It’s the first half of April. Income taxes are in the air. It’s the time when the procrastinators — about one-fourth of us, per the IRS — finally get around to filing income taxes. We’re also on the heels of a session in which the Utah Legislature trimmed Utah’s income tax rate from 5 percent to 4.95 percent, dropping our ranking nationally when it comes to state income taxes.
Meanwhile, Utah Foundation’s new report, “The Education Tax: Income Taxation in Utah,” gives the topic of income taxes its due, including a look at the potential impacts of tax cuts.
Among the report’s key findings: Cutting state income taxes is not a silver bullet for economic growth. While income tax rates matter, various other factors come into play as well.
One common perception holds that the lower a state’s income tax, the more likely a business would be to move there. However, Utah Foundation analyzed a database of the creation of jobs and establishments across the 50 states from 1996 to 2013 and discovered some interesting trends. There are seven states that do not impose any form of income tax. When comparing these seven states to the other 43, they actually had a smaller portion of jobs created from outside companies moving in.
But that’s not to say income tax rates are irrelevant.
Let’s look closer at the extreme case of states that lack income taxes. Seven leave all income alone: Alaska, Florida, Nevada, South Dakota, Texas, Washington and Wyoming. New Hampshire and Tennessee also generally leave income alone, although they do collect tax on dividends and income from investments.
All nine of these states are on relatively solid ground when it comes to fiscal health, according to a Mercatus Center index. Florida, South Dakota, Wyoming and Tennessee are all in the top 10 for fiscal health. Eight of the nine are in the top half; the exception is Washington state, which Mercatus ranked 26th. In most cases, there appears to be a relationship to state budgets. Florida, Nevada, Texas and New Hampshire are all among the 10 lowest-spending states per capita, according to the Kaiser Family Foundation. South Dakota and Tennessee are nearby in the 13th and 14th spots. Washington is 19th.
That said, Utah — despite its above-average income tax burden — sits in the top 10 for fiscal health. Utah also joins the lowest-spending 10.
By these measures, Utah resembles states that lack income taxes. In terms of economic performance, Utah is in some cases faring better.
Among the states without an income tax, just one – New Hampshire – has a lower unemployment rate than Utah, according to February numbers from the Bureau of Labor Statistics. In fact, Alaska, Nevada and Washington are all among the 10 highest for unemployment.
In terms of GDP growth, the most recent numbers from the Bureau of Economic Analysis show Utah among the top performers, along with Texas, Washington and New Hampshire. Utah is outperforming the other six states with no income tax. South Dakota had the lowest growth in the nation.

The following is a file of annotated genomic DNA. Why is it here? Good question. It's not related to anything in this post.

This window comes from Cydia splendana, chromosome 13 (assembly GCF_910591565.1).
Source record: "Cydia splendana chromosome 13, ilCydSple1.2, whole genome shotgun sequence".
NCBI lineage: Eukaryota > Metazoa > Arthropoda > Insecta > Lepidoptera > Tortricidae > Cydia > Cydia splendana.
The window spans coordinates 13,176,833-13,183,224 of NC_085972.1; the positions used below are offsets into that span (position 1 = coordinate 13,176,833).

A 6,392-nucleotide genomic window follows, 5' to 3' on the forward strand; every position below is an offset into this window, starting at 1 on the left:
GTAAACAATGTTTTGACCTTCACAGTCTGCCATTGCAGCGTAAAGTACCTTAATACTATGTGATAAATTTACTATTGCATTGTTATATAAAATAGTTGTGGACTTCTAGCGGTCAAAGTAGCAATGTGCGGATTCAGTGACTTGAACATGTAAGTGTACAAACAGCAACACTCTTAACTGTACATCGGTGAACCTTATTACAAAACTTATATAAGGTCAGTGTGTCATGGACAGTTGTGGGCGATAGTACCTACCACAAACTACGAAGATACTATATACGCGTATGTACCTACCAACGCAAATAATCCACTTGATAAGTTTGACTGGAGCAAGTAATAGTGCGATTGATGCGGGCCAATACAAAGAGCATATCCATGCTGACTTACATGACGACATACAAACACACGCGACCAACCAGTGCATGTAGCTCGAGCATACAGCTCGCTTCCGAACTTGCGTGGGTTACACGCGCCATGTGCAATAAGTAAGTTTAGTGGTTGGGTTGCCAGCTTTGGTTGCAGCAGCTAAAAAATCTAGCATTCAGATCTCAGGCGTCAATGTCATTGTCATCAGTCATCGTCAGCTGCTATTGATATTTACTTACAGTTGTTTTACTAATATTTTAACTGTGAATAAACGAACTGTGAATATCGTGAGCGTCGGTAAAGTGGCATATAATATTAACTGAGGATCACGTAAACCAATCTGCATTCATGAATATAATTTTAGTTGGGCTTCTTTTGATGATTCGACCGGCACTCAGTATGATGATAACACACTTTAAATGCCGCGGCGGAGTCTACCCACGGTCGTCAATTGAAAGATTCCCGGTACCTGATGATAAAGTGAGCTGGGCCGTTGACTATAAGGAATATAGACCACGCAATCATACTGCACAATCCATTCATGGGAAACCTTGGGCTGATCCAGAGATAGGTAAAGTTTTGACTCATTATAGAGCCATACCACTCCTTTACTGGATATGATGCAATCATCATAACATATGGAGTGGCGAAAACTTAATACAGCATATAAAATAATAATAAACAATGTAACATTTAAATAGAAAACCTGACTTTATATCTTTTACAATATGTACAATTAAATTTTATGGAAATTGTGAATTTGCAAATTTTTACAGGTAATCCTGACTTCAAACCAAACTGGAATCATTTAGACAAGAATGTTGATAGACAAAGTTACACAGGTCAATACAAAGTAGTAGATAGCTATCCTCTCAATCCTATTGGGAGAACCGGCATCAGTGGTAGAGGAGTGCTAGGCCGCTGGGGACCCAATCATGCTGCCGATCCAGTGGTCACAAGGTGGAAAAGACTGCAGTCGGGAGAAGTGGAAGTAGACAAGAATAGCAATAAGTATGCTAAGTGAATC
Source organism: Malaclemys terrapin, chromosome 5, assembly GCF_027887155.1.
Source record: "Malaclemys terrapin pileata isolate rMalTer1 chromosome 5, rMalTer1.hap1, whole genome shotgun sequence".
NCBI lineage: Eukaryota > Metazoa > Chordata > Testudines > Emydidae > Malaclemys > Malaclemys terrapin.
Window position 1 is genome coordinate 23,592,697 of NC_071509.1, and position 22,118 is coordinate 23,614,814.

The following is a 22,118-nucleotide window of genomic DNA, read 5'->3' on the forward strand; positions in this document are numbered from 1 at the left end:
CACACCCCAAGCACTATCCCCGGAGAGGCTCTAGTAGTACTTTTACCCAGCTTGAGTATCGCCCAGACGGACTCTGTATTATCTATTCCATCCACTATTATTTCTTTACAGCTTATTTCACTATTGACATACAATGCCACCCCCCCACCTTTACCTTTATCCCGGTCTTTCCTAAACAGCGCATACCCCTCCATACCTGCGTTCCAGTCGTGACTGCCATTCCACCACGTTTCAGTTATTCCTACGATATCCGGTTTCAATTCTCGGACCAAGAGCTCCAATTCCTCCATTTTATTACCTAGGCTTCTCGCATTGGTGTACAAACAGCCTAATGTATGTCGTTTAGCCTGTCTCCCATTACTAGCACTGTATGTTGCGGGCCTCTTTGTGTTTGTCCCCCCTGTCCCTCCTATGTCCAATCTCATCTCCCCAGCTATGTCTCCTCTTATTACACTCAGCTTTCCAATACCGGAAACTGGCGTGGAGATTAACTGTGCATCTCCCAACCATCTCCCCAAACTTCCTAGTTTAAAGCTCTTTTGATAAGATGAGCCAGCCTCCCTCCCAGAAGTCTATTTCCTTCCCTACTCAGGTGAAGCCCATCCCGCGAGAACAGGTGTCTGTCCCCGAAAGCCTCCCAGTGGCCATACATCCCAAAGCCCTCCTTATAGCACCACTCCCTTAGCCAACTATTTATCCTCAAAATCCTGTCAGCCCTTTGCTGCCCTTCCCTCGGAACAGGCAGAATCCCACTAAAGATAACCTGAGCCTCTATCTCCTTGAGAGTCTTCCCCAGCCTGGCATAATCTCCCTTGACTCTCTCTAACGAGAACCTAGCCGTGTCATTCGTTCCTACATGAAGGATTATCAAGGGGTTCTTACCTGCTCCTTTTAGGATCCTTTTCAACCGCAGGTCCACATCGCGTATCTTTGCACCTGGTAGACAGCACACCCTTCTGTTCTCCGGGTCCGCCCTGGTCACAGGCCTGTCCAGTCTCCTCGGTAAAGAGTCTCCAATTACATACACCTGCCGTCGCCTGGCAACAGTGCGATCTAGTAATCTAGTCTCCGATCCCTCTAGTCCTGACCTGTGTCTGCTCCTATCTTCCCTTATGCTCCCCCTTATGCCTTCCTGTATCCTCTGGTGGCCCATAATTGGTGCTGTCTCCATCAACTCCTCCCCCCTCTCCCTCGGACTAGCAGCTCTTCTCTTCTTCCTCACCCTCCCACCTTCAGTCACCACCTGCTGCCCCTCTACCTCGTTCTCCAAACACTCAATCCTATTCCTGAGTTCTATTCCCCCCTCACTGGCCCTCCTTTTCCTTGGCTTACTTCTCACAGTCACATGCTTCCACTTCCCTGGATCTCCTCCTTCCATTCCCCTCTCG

Furthermore, some states that forego income tax pick another “poison” to generate revenue. According to the Tax Foundation, Florida, Nevada, Texas, Washington and Tennessee all impose state sales taxes above 6 percent. (By comparison, the state portion of Utah’s sales tax is 4.7 percent.) Interestingly, Alaska and New Hampshire get by without any sales tax, and South Dakota and Wyoming have relatively low sales taxes. But according to the Brookings Institution, Alaska and Wyoming depend heavily on mineral revenues, which are subject to wide swings. And New Hampshire has high property tax rates, as does Texas. As Utah Foundation pointed out in a recent report (“The Essential Tax: Property Taxation in Utah”) our property taxes tend toward the low side.
Finally, it is unclear where the impact of governmental tax policy stops and an entrepreneurial spirit kicks in. One thing is clear: Utah has its share of entrepreneurs. As Utah Foundation’s new report reveals, the overwhelming majority of additional business establishments nationally come from the creation of new establishments, rather than business divisions or relocations: an average of 92 percent across all states every year. And Utah is second among states in terms of the new jobs created by new establishments and third in job growth overall.
So where it counts economically, Utahns are putting points on the scoreboard – even with an income tax.
Peter Reichard is president of Utah Foundation, an independent, nonpartisan, nonprofit policy research organization. You can reach him at firstname.lastname@example.org. Utah Foundation’s new report, “The Education Tax: Income Taxation in Utah,” is available at utahfoundation.org.